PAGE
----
7 Ways You Know It’s Writer’s Block

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Frustrated guitarist/songwriterDespite those who feel that songwriting is easy for them, the truth is that it’s difficult to keep being creative without some sort of break. The creative side of your mind can get “tapped out”, and when that happens, the solution is simple: stop trying to be creative. Give your brain a rest. That need for occasional stepping back from songwriting is not typically what we mean by “writer’s block.” Writer’s block is more insidious, and more of a long-term affliction.

If you’re normal, you’ll suffer from one of the symptoms of writer’s block at almost any given time, and that’s not writer’s block. That’s actually somewhat typical. Writer’s block should be suspected if you seem to be afflicted with several of them.

The good news is that identifying a symptom can also mean identifying a solution. In any case, writer’s block can make you feel an intense pressure to create music, and it becomes counterproductive and extremely frustrating. So songwriters should always be considering taking a break from time to time.

I’ve created a list below, in no particular order, of seven symptoms of writer’s block. Take a look:

  1. Your latest song sounds like previous song. If you can’t seem to generate new ideas, it’s time to step back and take the pressure off.
  2. You blame your inability to finish a song on a lack of inspiration. In fact, even though songwriting may feel easier when you feel inspired, you should be able to write even if you don’t feel particularly enthused or motivated.
  3. The ideas are there, but you can’t work them into a finished song. This is often the symptom that songwriters identify with writer’s block,  but in truth, you’ll feel this symptom often during the songwriting process, and you should consider it to be somewhat common. The solution is simple: take time to rest.
  4. Your lyrics are as interesting as your high school chemistry notes. Lyrics, for many songwriters, are difficult to write, and it can take a long time to work your words into something singable. There are things you can do to help, like making lyric lists, but taking a breather once in a while is the best antidote.
  5. You feel that the pressure of writing a song causes a sense of panic. There are times when you put a lot of pressure on yourself to create music, and that pressure can cause you to feel disorganized and uncreative. Try giving yourself short songwriting tasks (games, really) that take the pressure off having to create something full-length.
  6. You don’t have a songwriting procedure. A songwriting procedure includes setting aside a time that is your time to write, and also includes pre-writing rituals. Many songwriters, for example, begin the process of writing by listening to lots of music from lots of different genres. Others concentrate on performing for hours or days before starting their next set of songs. Find something that inspires you, and create a songwriting procedure that puts that activity front and centre.
  7. The joy of songwriting seems to be gone. When you feel that the joy you used to get from creating music is gone, the good news is that it’s usually not a permanent condition. Take a rest, get back to experiencing other writers’ music, and you’ll find the joy returning.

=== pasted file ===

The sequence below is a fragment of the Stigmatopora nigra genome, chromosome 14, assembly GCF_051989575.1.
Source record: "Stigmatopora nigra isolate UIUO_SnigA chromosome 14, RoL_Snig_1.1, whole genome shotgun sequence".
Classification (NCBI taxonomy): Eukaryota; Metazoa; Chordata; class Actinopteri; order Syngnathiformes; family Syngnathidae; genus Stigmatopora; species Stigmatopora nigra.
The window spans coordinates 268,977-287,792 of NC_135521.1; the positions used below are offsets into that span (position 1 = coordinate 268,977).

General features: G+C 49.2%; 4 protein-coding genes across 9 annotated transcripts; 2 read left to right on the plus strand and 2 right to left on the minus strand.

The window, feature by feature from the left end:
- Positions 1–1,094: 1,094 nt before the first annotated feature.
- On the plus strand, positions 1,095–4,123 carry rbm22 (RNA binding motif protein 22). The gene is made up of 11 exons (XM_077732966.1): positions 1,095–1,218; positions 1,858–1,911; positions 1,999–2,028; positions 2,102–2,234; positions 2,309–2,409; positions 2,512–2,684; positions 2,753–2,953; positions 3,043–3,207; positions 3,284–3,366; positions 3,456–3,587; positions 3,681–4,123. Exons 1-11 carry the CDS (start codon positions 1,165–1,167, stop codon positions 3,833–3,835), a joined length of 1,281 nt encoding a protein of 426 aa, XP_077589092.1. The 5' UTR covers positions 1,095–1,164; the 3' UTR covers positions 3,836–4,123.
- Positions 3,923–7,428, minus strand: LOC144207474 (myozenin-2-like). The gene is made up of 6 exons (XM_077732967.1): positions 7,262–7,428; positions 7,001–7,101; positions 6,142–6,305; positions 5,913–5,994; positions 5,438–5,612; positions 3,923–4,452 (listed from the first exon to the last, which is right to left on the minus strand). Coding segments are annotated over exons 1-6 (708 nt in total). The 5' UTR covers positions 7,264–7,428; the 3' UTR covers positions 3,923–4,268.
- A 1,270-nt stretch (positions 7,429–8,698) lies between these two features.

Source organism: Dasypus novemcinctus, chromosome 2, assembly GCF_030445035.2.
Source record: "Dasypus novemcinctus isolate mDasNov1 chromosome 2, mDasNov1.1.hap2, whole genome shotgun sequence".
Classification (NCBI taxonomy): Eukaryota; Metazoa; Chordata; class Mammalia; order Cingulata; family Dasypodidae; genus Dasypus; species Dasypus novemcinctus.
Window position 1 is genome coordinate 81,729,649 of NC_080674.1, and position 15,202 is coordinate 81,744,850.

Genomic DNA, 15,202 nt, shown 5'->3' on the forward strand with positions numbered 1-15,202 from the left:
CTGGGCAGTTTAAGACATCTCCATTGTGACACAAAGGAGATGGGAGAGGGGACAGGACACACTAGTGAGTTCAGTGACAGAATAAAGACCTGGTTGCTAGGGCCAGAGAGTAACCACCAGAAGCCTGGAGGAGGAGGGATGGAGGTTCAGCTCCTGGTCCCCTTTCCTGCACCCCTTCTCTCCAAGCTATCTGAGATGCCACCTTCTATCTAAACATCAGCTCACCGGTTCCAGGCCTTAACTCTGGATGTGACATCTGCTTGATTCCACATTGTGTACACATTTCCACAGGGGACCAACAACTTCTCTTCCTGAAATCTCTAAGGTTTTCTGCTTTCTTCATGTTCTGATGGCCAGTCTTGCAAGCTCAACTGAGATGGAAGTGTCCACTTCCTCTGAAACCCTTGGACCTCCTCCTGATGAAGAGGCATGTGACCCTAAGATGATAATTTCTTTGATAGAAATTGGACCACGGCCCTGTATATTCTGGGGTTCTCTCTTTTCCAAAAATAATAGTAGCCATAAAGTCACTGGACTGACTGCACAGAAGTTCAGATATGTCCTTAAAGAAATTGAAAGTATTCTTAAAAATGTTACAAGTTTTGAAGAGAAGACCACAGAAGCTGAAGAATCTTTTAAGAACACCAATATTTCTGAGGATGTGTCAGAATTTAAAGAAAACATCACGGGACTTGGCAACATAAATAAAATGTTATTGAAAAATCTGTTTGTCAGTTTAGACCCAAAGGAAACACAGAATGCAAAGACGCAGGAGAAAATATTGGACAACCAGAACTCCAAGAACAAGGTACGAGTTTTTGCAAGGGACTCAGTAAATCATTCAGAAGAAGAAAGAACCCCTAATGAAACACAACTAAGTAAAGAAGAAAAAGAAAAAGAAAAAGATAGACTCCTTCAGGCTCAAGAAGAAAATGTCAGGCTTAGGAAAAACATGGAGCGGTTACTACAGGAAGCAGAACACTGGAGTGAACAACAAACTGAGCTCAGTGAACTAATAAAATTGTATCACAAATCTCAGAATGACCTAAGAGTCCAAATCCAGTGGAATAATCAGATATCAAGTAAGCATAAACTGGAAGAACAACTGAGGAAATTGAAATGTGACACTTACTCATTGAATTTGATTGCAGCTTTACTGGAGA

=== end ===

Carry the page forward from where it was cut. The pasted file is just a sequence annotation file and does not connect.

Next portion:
Just because you experience one of these symptoms, don’t automatically assume you’ve got the dreaded writer’s block. But if you find that you’re feeling several or all of the above, the best thing to do is to rest, give yourself smaller writing projects, and spend more time listening than writing. You’ll be back in the game before you know it!


Written by Gary Ewer, from “The Essential Secrets of Songwriting” website
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  1. Thank you, this post is very useful for me 🙂 Before I read this post, simply I felt like I had reach the end of my inspiration, later became frustrated.

    Yes, forget about writing for a while, then hearing other’s good music for 5-6 days, really help me to restore it.

    Thank you,
    From Indonesia

    • Yes, so true. Taking a break does allow one’s brain to rejuvenate. And I’ve always found that listening to others’ music opens my mind up to all sorts of possibilities, and I become excited to get back to writing.


    • Hey Eka, nice to see you here! 🙂

      For me, on the other hand, having a day job in the music industry that’s not related to me being a songwriter can also be exhausting on the creative batteries: so when I get home at night my ears are already saturated with music and I want to do something else (lately, this translates to playing video games – though I have no consoles).

      I do agree with Eka that listening to other people’s music is very rejuvenating – I just listened to Eka’s song yesterday and that recharged my batteries a bit!

      also from Indonesia

  2. I’ve already taken your advice to create a process. Now I really like the thought of having pre-writing rituals. Just finished “War of Art” and Pressfield wrote about his prayer to invoke the Muse. I think coffee and some inspiring tunes can be a bit of a pre-writing ritual for me.

    • Coffee sounds like a great ritual. For me, I get inspired when I hear other writers’ good music. So in a weird sort if way, I’m inspired by the hard work of others!

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